The title of this article may be provocative but I am deadly serious about the issues plaguing the investment industry. This industry is vital because no political party or government will be able to fund the aging population.

The plain facts are that Britain simply is not a good place to grow old. The statistics are known – 1.8 million pensioners live in poverty and this number is set to increase substantially. So we are a vital industry, which today is refusing to face up to its faults and to transform by accepting its long term existence depends on adapting and proving we understand our customer, remain relevant and can demonstrate value.

In the last twelve months, I have noted the move from burying heads in the sand to countless events, roundtables, debates and consultations about the need for change, putting customers first, transparency, the future of the industry, value not costs and embracing technology. All wonderful rhetoric whilst companies still churn out products that are not fit for purpose and which trap the prudent public. Industry websites are littered with the words integrity, trust, transparency, culture, added value – but as far as I can see these jewels are being put in boxes on a shelf not imbuing all aspects of these organisations so trust can be rebuilt.

On the European Consumer Market Scoreboard, started in 2008, this industry has been bottom in terms of trust and ease of product comparability year on year and there we remain. We need to stop the ego stroking and confront the serious problems we are facing. I accept there are demand side issues such as short termism, over-consumption of debt, lack of financial education and a desire for instant gratification but there are significant failures on our supply side.

In my view, we have to hit the trust reset button; we need to interrogate ways of making the 3 Ps – product, price and promotions - work better for investors, the people with whose money we are entrusted; transparency is the key to unlocking a better future for us all – demand and supply sides.


The global crisis of 2008 heralded the emergence of a very different investment world from that which prevailed for much of the preceding 30 years. Investors have experienced, and will continue to experience, a more orthodox investment environment characterized by lower returns and greater volatility. But most products sold were developed pre 2008 in a high return environment. Our industry is very lax in R&D and providing investment solutions designed to meet the challenges of this new investment landscape in terms of corporate structure, investment strategy and simplicity and investor relations. Traditional active managers are still flogging high fee, low performing products, where a mere 4% of active managers outperform the index for 3 consecutive years.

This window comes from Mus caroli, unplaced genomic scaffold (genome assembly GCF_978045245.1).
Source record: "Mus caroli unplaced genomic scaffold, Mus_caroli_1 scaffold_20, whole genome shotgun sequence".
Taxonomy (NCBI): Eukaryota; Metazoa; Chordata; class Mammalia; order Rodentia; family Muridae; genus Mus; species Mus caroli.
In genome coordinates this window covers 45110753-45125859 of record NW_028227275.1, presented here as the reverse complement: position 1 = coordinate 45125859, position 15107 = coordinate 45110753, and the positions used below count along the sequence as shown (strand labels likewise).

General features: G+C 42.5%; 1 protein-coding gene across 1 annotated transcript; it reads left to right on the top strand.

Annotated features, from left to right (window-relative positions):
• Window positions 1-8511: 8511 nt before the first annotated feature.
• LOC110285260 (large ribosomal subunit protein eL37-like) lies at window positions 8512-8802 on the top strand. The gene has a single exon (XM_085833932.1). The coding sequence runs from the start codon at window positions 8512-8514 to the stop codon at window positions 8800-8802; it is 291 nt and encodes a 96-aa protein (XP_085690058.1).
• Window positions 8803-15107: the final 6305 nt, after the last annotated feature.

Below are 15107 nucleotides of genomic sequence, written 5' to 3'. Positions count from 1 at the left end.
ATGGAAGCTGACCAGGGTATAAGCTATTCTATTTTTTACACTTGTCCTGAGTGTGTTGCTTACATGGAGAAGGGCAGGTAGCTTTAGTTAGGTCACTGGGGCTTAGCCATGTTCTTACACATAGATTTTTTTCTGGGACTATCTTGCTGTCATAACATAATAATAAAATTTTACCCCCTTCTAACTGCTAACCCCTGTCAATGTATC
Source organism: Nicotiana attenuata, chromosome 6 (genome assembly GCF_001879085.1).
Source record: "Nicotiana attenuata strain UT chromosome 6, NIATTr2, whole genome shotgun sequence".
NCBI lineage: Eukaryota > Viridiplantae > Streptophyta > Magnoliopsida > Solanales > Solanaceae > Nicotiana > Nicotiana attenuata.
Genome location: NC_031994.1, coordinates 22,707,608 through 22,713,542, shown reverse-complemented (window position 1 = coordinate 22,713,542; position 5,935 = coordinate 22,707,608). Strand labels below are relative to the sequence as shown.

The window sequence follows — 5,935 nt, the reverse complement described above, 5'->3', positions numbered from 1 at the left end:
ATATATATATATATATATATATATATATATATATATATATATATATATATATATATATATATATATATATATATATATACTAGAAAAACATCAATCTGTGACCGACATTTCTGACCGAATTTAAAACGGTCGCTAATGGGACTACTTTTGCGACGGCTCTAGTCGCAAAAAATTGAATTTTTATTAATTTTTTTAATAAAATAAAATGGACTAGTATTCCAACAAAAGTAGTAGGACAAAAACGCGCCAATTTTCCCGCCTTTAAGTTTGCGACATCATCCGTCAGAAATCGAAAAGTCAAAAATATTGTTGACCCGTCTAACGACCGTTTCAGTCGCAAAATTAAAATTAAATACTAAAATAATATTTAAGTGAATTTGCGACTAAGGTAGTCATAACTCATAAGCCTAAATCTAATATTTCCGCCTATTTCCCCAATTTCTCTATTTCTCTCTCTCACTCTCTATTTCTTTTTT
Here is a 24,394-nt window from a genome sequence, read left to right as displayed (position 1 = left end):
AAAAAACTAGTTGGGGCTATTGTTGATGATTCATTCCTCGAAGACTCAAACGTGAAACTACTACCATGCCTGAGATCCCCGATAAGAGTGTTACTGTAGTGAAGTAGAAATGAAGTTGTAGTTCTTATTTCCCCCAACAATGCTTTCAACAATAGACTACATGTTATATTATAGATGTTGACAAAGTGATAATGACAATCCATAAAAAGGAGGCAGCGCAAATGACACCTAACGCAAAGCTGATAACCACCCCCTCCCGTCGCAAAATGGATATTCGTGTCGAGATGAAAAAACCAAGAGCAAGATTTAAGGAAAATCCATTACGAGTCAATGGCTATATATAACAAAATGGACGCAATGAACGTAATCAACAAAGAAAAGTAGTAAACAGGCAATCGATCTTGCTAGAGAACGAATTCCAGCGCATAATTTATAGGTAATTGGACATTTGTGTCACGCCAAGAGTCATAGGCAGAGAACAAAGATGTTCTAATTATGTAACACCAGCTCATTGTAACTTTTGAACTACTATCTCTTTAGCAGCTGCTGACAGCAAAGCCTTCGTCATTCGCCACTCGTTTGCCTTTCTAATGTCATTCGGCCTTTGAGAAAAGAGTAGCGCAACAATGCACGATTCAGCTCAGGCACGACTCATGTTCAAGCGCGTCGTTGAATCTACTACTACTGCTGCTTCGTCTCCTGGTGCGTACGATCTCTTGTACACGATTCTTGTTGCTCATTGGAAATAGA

Product labelling and recall

Are investors allowed to see what they are buying – where their money actually is? No; they only get to see the top 10 holdings, which is normally just 40% of the picture. And have you ever heard of a product recall? No; instead the mentality is to carry on selling until you get caught, then pay out from a bundle put aside for fines, rather than behaving responsibly in the first place.


Most companies operate as ‘Caveat Emptor Asset Management’, with disclaimers that are basically ‘get out of jail cards’, and in my view have no place in this modern investment landscape. In any other industry there are strict regulations about testing before you can sell a product or service. Then there are offer periods and discounts – why? The large fund houses are marketing, not investment, machines.


The issue of transparency of pricing is being pushed into a “lowest cost is best” debate by those who will benefit but via our True and Fair Campaign, we have been calling for transparent fair pricing; these are the same things. It is not a race to the bottom, it is about fair, transparent, sustainable pricing and providing consumers with a comparable, understandable ‘ticket’ price.

I also do not believe it is about cost in isolation but about balancing risk and returns with costs. Investors need to make the best possible choice for them. This means understanding what they are likely to get back after all costs, at all levels - advice, platform, wrapper and investment management. So even though the ideal equation or balance you need to consider is cost + risk + performance, price is of paramount importance because fees are accepted as the biggest eroder of returns.

In terms of a properly functioning, competitive industry, there is little compelling evidence of financial innovation – there is a handful of new players and new structures but these will struggle to gain market share without transparency, a level playing field and deep pockets to compete on the branding and marketing stage.

It is my contention that our industry needs to press the reset button, embrace transparency and actions that will act to disinfect and shine a light on the dark practices that still prevail. Then we can say we are hitting the Trust spot.

Over the last few years, I have not been as diplomatic as others because I wanted to ensure the debate around transparency, consumer protection and industry ethics could not be fudged. If the industry focused on transparency, I believe cultures would change, trust would be restored and the value we offer would be understood. The public need to see sincere actions, not shiny words. 

Gina Miller – Founder, SCM Direct & the True and Fair Campaign